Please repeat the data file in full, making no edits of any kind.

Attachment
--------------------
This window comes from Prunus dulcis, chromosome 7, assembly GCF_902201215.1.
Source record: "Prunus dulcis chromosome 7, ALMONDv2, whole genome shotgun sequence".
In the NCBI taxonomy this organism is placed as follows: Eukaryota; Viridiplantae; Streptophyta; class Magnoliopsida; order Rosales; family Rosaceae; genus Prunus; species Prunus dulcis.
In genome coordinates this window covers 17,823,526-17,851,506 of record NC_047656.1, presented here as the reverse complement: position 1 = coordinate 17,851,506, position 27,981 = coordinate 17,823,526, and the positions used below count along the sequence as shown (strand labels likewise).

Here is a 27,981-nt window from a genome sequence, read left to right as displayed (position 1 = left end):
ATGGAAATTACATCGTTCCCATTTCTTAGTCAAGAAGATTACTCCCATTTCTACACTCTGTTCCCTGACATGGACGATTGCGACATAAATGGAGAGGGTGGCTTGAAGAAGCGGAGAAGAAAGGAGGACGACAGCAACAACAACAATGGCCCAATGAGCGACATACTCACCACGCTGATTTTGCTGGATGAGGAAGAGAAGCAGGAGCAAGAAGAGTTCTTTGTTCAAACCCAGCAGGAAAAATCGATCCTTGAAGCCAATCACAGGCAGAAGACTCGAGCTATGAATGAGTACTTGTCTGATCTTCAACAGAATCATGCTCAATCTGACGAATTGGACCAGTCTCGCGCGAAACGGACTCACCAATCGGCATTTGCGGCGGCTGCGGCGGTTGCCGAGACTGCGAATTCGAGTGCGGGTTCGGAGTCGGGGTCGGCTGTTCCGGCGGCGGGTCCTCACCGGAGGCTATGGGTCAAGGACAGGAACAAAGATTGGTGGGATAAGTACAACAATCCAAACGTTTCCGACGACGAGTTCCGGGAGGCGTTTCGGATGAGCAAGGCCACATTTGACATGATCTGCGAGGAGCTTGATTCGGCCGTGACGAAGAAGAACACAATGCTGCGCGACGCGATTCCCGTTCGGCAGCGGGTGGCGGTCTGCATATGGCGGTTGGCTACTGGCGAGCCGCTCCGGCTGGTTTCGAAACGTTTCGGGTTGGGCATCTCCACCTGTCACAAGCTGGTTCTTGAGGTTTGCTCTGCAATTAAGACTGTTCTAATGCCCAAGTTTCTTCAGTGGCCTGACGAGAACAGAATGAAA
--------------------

This window comes from Prunus dulcis, chromosome 7, assembly GCF_902201215.1.
Source record: "Prunus dulcis chromosome 7, ALMONDv2, whole genome shotgun sequence".
In the NCBI taxonomy this organism is placed as follows: Eukaryota; Viridiplantae; Streptophyta; class Magnoliopsida; order Rosales; family Rosaceae; genus Prunus; species Prunus dulcis.
In genome coordinates this window covers 17,823,526-17,851,506 of record NC_047656.1, presented here as the reverse complement: position 1 = coordinate 17,851,506, position 27,981 = coordinate 17,823,526, and the positions used below count along the sequence as shown (strand labels likewise).

Here is a 27,981-nt window from a genome sequence, read left to right as displayed (position 1 = left end):
ATGGAAATTACATCGTTCCCATTTCTTAGTCAAGAAGATTACTCCCATTTCTACACTCTGTTCCCTGACATGGACGATTGCGACATAAATGGAGAGGGTGGCTTGAAGAAGCGGAGAAGAAAGGAGGACGACAGCAACAACAACAATGGCCCAATGAGCGACATACTCACCACGCTGATTTTGCTGGATGAGGAAGAGAAGCAGGAGCAAGAAGAGTTCTTTGTTCAAACCCAGCAGGAAAAATCGATCCTTGAAGCCAATCACAGGCAGAAGACTCGAGCTATGAATGAGTACTTGTCTGATCTTCAACAGAATCATGCTCAATCTGACGAATTGGACCAGTCTCGCGCGAAACGGACTCACCAATCGGCATTTGCGGCGGCTGCGGCGGTTGCCGAGACTGCGAATTCGAGTGCGGGTTCGGAGTCGGGGTCGGCTGTTCCGGCGGCGGGTCCTCACCGGAGGCTATGGGTCAAGGACAGGAACAAAGATTGGTGGGATAAGTACAACAATCCAAACGTTTCCGACGACGAGTTCCGGGAGGCGTTTCGGATGAGCAAGGCCACATTTGACATGATCTGCGAGGAGCTTGATTCGGCCGTGACGAAGAAGAACACAATGCTGCGCGACGCGATTCCCGTTCGGCAGCGGGTGGCGGTCTGCATATGGCGGTTGGCTACTGGCGAGCCGCTCCGGCTGGTTTCGAAACGTTTCGGGTTGGGCATCTCCACCTGTCACAAGCTGGTTCTTGAGGTTTGCTCTGCAATTAAGACTGTTCTAATGCCCAAGTTTCTTCAGTGGCCTGACGAGAACAGAATGAAA